Indian Academy of Echocardiography

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Patients Resources


Frequently asked questions:


  • Echocardiography (commonly referred to as echo or 2D echo)
  • Contrast echocardiography
  • Transesophageal echocardiography
  • Exercise stress echocardiography
  • Dobutamine stress echocardiography
  • Acknowledgement


Echocardiography (commonly referred to as echo or 2D echo)

Q : What is echocardiography?
A : It is ultrasound imaging, or in simple terms, the sonography of your heart. Sound waves are transmitted in to your body, from an instrument called a transducer or a probe. These sound waves reflect or echo off the heart to create pictures that can be seen on a screen.
Q : What are the different types of echocardiography?
A :

Echocardiography is the broad term which encompasses all different varieties of echo techniques. It can be classified depending on how the images are obtained, what specific techniques are used for creating the images and whether the examination was performed at rest or during some form of stress.


Echo is traditionally performed by placing a probe on the chest wall. This is the form of echo which we all are most familiar with. This is known as transthoracic echo or simply ‘echo’. Some people also call it ‘2D echo’, but this is not the most appropriate term (explained below). Alternately, echo can also be performed by inserting the probe in to the food-pipe just as endoscopy is done (known as transesophageal echo) or, less often, by inserting a catheter in to the heart (known as intracardiac echo).


Each echocardiographic examination involves use of 2D imaging and Doppler (including color Doppler) for visualizing the heart. No echocardiographic study will be complete without the use of these techniques. In addition, depending on the equipment, expertise of the echocardiographer and the clinical need, additional techniques such as 3D imaging, tissue Doppler and strain, contrast imaging, etc. may have to be used.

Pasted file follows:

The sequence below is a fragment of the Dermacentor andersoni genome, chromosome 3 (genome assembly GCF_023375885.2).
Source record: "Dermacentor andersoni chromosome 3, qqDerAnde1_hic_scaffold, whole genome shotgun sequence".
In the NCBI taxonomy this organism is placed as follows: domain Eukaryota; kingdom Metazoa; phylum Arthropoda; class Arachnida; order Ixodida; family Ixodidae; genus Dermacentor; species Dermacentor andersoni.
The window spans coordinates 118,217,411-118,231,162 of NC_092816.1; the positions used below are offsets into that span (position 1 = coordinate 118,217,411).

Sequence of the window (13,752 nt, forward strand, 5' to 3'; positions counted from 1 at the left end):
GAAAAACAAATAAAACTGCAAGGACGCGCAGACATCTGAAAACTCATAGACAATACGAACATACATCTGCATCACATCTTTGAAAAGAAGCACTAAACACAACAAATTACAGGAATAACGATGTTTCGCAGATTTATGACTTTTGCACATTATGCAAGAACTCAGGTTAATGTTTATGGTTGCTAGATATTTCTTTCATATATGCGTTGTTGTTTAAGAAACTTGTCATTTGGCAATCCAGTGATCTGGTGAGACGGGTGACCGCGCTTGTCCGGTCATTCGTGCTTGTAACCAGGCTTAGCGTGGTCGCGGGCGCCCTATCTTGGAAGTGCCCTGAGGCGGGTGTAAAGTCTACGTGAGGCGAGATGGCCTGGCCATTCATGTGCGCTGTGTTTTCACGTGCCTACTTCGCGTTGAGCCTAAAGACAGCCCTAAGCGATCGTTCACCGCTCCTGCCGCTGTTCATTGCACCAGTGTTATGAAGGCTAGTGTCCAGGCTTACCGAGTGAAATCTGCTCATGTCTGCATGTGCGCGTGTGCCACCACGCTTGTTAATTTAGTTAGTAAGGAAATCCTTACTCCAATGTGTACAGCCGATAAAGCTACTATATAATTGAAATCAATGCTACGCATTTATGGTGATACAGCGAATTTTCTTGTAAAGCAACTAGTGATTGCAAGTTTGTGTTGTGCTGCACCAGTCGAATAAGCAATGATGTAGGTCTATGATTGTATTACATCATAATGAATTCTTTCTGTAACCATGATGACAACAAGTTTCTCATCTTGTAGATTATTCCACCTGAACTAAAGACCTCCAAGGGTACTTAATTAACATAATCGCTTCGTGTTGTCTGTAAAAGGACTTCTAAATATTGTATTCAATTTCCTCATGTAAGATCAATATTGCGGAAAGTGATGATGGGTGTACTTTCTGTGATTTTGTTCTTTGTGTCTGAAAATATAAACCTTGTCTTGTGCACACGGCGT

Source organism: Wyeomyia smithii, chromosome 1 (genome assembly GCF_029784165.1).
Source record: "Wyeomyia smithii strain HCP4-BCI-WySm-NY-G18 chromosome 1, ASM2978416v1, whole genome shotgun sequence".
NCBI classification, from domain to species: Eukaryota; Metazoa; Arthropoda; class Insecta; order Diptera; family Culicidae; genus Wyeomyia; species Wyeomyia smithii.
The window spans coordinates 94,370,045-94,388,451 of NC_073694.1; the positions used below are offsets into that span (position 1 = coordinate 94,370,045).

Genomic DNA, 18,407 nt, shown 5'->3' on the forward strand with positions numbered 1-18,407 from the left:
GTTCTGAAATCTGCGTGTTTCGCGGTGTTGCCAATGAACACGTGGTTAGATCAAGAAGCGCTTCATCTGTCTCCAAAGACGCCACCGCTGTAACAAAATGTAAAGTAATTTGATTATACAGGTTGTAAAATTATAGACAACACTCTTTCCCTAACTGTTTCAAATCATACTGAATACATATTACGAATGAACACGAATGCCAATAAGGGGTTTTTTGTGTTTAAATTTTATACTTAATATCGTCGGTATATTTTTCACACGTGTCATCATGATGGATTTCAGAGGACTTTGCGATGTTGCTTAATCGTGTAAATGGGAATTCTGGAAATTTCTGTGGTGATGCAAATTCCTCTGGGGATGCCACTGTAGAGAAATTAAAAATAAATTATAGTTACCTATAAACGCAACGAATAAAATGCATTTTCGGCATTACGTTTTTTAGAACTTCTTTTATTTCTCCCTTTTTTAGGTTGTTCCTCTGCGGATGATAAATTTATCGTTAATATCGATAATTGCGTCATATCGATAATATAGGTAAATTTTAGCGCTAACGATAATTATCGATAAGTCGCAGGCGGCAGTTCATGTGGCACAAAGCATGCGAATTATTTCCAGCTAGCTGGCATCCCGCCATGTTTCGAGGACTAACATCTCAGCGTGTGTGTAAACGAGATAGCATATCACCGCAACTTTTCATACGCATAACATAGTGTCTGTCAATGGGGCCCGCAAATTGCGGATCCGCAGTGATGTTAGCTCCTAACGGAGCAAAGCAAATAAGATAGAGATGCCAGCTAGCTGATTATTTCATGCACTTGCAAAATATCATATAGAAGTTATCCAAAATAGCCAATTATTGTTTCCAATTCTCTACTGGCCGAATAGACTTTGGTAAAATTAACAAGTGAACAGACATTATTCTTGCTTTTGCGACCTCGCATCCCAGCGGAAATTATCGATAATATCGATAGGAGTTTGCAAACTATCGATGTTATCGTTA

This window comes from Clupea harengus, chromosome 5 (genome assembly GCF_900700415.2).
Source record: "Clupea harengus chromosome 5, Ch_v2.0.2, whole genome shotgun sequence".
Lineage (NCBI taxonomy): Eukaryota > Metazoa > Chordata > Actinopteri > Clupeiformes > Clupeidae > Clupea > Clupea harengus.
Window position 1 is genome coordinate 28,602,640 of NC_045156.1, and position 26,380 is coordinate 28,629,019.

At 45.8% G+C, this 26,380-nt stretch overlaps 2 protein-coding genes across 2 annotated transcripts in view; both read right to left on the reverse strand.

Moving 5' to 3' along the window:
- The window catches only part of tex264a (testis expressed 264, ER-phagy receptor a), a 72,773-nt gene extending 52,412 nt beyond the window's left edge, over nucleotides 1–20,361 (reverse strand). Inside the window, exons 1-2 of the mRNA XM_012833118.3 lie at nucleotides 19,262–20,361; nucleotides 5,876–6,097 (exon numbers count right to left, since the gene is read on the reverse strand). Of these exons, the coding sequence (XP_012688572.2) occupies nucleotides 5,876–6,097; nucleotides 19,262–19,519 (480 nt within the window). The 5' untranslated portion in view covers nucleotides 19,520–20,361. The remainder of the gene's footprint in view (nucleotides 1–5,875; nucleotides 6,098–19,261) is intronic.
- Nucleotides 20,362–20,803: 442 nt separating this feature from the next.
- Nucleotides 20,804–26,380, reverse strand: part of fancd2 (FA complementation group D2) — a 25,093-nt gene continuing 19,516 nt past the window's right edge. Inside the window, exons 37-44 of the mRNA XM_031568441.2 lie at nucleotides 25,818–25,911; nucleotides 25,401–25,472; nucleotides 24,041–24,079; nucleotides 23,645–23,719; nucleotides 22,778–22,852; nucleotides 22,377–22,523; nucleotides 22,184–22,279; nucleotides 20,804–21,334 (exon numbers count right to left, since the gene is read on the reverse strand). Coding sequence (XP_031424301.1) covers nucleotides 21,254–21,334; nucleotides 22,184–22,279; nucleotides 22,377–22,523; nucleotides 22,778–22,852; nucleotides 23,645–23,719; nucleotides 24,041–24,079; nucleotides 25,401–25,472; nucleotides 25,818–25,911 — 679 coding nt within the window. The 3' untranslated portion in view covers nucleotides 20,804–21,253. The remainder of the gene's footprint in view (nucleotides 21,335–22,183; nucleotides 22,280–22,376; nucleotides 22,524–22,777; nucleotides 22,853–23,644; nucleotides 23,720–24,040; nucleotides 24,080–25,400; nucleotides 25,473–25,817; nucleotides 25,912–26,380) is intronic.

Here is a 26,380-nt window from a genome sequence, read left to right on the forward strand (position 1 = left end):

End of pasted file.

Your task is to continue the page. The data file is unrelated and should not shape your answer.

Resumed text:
Echocardiography is mostly performed at rest, but in many clinical situations, it may be combined with some form of stress such as exercise or a medication to speed up the heart beating. This is known as stress echocardiography.


The subsequent discussion refers to traditional echo performed at rest.

Q : What information will I get after doing an echo?
A : Echo provides a lot of information about the structure and function of the heart. It tells about the pumping efficiency of the heart, size of the heart chambers, condition of the valves (narrowed or leaking), pressures inside the heart, any birth defects, fluid collection around the heart, any clots or tumors, etc.
Q : Can echo also show us the ‘blockages’ in the heart?
A :

No, a resting echo doesn’t show us the blockages, unless the blockages have already caused damage to the heart muscle. In other words, if a part of the heart muscle is damaged, it indicates blockage in the artery supplying blood to that part of the heart muscle. However, if there is no apparent damage to heart muscle, then the blockages may or may not be present.


Stress echocardiography (as discussed below) is the test specifically designed to detect blockages in the heart arteries.

Q :

How is the test performed? What will I experience during the test?